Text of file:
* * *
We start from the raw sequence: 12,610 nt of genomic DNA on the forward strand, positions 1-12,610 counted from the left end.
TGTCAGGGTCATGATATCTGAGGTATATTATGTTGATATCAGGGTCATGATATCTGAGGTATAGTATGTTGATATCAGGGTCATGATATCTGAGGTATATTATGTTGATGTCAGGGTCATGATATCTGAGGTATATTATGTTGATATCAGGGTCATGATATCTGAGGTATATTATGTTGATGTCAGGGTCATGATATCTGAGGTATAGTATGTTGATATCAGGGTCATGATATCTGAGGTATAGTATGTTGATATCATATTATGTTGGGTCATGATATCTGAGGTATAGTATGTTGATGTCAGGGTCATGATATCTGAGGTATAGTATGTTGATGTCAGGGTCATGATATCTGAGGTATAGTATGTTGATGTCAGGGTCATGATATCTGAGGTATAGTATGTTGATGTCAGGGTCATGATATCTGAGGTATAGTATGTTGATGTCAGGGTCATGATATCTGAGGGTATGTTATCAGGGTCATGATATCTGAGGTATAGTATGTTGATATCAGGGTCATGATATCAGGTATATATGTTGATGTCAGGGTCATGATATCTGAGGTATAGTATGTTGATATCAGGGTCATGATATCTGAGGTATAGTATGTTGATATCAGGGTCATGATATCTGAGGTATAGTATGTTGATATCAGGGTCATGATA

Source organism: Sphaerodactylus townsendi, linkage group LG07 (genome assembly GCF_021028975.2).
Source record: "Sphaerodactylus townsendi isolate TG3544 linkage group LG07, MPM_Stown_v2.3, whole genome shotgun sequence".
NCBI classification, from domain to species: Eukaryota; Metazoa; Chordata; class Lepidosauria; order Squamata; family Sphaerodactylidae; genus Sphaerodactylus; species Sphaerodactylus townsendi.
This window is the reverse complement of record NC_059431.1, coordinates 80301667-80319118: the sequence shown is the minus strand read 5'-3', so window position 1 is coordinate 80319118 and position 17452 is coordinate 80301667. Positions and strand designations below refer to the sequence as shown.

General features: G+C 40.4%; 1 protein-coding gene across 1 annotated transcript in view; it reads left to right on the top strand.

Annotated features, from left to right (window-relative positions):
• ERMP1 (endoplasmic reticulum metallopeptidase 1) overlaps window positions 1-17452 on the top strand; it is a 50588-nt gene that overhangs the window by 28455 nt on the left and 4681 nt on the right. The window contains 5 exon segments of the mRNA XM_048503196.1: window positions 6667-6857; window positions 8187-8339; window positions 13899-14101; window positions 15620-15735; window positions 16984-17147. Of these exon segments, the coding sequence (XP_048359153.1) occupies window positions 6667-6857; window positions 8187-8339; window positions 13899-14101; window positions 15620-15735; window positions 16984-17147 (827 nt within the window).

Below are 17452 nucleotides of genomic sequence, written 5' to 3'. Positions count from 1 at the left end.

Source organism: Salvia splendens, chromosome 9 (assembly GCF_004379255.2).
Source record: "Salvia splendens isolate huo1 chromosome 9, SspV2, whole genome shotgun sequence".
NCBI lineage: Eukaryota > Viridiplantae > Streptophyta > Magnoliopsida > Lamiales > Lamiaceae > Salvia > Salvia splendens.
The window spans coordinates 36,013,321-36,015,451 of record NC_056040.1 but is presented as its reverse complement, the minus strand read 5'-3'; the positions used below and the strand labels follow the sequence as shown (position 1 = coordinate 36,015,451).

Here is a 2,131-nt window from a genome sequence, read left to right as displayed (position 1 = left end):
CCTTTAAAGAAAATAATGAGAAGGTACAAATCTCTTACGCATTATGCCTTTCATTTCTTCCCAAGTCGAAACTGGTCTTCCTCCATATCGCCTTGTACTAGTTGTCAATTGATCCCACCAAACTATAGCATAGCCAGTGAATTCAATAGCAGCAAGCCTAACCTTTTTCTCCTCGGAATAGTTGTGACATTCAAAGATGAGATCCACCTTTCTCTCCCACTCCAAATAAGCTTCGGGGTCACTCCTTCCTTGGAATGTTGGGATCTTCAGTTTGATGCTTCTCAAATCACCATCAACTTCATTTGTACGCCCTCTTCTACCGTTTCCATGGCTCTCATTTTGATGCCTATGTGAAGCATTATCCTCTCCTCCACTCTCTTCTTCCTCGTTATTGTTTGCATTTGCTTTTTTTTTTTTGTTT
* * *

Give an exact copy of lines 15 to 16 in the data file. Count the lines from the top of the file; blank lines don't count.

Here is a 2,131-nt window from a genome sequence, read left to right as displayed (position 1 = left end):
CCTTTAAAGAAAATAATGAGAAGGTACAAATCTCTTACGCATTATGCCTTTCATTTCTTCCCAAGTCGAAACTGGTCTTCCTCCATATCGCCTTGTACTAGTTGTCAATTGATCCCACCAAACTATAGCATAGCCAGTGAATTCAATAGCAGCAAGCCTAACCTTTTTCTCCTCGGAATAGTTGTGACATTCAAAGATGAGATCCACCTTTCTCTCCCACTCCAAATAAGCTTCGGGGTCACTCCTTCCTTGGAATGTTGGGATCTTCAGTTTGATGCTTCTCAAATCACCATCAACTTCATTTGTACGCCCTCTTCTACCGTTTCCATGGCTCTCATTTTGATGCCTATGTGAAGCATTATCCTCTCCTCCACTCTCTTCTTCCTCGTTATTGTTTGCATTTGCTTTTTTTTTTTTGTTT